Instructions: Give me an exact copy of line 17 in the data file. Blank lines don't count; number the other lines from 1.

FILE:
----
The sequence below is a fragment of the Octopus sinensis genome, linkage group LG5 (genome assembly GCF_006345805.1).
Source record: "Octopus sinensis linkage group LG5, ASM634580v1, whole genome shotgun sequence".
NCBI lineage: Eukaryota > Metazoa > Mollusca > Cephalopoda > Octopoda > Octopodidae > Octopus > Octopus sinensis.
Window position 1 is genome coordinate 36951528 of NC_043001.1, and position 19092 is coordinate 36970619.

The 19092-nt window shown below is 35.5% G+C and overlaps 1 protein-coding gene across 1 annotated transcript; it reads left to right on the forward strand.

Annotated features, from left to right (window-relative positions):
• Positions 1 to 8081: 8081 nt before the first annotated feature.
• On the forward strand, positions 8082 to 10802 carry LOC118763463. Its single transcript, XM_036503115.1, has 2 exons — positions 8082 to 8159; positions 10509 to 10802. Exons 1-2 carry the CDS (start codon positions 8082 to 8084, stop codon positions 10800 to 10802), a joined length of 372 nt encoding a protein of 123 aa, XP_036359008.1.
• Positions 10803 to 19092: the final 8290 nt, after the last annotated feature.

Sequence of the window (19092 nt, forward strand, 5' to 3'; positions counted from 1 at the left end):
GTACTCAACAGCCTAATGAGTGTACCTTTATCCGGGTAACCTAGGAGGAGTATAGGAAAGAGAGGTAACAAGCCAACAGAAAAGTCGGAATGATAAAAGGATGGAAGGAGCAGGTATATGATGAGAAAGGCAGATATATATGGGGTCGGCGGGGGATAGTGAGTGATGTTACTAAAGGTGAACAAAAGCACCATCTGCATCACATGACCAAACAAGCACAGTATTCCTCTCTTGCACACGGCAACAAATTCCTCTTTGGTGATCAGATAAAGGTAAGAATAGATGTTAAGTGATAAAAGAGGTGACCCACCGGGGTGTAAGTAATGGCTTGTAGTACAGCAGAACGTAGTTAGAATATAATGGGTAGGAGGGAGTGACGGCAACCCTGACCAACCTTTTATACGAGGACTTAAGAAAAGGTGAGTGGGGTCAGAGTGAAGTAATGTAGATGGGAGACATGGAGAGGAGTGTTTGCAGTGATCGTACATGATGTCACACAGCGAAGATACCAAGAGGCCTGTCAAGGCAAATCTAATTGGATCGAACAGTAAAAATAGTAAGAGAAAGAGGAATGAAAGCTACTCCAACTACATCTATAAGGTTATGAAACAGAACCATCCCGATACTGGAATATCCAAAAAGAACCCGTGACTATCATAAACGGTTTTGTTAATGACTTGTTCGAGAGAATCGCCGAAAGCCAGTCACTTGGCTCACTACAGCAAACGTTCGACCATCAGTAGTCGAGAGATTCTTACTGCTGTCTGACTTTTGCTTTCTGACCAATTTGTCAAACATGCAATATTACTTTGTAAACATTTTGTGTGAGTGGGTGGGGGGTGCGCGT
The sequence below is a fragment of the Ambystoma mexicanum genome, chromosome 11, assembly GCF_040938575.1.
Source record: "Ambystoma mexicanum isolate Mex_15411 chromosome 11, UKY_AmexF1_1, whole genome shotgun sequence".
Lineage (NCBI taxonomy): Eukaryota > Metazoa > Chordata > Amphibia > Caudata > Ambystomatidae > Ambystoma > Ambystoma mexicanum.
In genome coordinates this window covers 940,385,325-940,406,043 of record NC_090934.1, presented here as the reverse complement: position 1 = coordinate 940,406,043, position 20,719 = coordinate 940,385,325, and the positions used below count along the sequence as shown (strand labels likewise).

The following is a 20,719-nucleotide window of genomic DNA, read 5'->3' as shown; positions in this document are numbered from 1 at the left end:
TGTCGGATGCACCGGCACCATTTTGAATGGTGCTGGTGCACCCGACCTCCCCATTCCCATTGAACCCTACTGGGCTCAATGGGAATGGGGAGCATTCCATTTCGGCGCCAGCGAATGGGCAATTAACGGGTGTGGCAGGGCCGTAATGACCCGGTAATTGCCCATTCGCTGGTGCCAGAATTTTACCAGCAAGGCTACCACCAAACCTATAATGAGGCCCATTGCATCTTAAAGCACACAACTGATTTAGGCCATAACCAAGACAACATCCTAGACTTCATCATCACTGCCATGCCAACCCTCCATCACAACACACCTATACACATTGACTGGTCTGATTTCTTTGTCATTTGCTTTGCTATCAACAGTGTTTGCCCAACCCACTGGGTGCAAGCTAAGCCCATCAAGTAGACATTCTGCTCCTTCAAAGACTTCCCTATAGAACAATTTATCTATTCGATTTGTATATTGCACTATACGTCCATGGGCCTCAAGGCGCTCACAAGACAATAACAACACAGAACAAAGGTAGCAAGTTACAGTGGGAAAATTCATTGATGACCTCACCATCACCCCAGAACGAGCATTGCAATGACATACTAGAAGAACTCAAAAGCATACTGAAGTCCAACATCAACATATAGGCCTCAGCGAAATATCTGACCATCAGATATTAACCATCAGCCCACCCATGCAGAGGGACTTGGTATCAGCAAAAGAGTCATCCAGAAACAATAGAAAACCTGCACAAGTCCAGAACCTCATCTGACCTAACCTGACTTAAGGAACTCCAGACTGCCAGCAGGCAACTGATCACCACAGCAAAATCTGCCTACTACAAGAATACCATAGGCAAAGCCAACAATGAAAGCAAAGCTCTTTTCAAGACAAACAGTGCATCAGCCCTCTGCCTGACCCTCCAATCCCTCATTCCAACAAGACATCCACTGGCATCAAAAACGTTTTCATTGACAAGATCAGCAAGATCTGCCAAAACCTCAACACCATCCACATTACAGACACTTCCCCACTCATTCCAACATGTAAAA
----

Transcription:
TGTCGGATGCACCGGCACCATTTTGAATGGTGCTGGTGCACCCGACCTCCCCATTCCCATTGAACCCTACTGGGCTCAATGGGAATGGGGAGCATTCCATTTCGGCGCCAGCGAATGGGCAATTAACGGGTGTGGCAGGGCCGTAATGACCCGGTAATTGCCCATTCGCTGGTGCCAGAATTTTACCAGCAAGGCTACCACCAAACCTATAATGAGGCCCATTGCATCTTAAAGCACACAACTGATTTAGGCCATAACCAAGACAACATCCTAGACTTCATCATCACTGCCATGCCAACCCTCCATCACAACACACCTATACACATTGACTGGTCTGATTTCTTTGTCATTTGCTTTGCTATCAACAGTGTTTGCCCAACCCACTGGGTGCAAGCTAAGCCCATCAAGTAGACATTCTGCTCCTTCAAAGACTTCCCTATAGAACAATTTATCTATTCGATTTGTATATTGCACTATACGTCCATGGGCCTCAAGGCGCTCACAAGACAATAACAACACAGAACAAAGGTAGCAAGTTACAGTGGGAAAATTCATTGATGACCTCACCATCACCCCAGAACGAGCATTGCAATGACATACTAGAAGAACTCAAAAGCATACTGAAGTCCAACATCAACATATAGGCCTCAGCGAAATATCTGACCATCAGATATTAACCATCAGCCCACCCATGCAGAGGGACTTGGTATCAGCAAAAGAGTCATCCAGAAACAATAGAAAACCTGCACAAGTCCAGAACCTCATCTGACCTAACCTGACTTAAGGAACTCCAGACTGCCAGCAGGCAACTGATCACCACAGCAAAATCTGCCTACTACAAGAATACCATAGGCAAAGCCAACAATGAAAGCAAAGCTCTTTTCAAGACAAACAGTGCATCAGCCCTCTGCCTGACCCTCCAATCCCTCATTCCAACAAGACATCCACTGGCATCAAAAACGTTTTCATTGACAAGATCAGCAAGATCTGCCAAAACCTCAACACCATCCACATTACAGACACTTCCCCACTCATTCCAACATGTAAAA